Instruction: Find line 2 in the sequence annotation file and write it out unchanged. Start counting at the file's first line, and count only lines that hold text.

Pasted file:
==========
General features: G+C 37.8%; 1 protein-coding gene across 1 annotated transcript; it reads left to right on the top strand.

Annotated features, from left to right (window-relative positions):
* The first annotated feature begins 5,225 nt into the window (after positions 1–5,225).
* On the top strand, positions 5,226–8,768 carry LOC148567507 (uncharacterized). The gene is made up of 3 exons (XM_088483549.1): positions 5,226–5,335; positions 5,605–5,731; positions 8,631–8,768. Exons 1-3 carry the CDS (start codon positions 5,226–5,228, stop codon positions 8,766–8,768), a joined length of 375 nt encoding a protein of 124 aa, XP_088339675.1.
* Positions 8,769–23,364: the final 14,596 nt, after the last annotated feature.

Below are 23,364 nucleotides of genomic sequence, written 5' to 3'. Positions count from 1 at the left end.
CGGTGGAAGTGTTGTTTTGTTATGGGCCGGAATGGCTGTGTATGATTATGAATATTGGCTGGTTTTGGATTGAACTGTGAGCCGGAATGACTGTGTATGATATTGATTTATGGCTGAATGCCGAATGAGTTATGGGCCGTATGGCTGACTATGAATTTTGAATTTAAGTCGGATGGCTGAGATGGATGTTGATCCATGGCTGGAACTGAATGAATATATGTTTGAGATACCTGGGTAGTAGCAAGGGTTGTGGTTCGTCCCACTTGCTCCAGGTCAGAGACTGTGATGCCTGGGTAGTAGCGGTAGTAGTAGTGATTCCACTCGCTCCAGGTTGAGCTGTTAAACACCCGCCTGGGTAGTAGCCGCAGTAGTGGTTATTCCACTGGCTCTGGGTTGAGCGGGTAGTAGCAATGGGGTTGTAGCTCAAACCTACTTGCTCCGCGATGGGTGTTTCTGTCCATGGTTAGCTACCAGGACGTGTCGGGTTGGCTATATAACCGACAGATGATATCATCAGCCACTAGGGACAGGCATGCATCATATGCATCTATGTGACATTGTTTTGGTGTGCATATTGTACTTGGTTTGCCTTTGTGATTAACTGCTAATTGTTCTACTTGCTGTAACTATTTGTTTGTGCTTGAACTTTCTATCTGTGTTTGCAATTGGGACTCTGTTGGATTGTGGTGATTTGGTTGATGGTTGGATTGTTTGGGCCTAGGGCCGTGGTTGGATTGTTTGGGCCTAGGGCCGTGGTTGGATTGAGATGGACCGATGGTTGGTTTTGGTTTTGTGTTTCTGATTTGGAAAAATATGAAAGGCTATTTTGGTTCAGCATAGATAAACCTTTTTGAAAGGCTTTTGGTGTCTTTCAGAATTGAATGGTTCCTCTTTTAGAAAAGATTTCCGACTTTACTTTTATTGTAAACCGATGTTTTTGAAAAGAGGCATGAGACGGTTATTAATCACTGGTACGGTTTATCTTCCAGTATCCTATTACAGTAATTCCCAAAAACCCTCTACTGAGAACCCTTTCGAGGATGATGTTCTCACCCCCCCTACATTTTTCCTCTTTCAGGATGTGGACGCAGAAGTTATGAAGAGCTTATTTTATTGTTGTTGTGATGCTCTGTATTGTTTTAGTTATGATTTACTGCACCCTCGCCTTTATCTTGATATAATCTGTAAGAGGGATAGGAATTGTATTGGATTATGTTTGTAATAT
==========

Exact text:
Annotated features, from left to right (window-relative positions):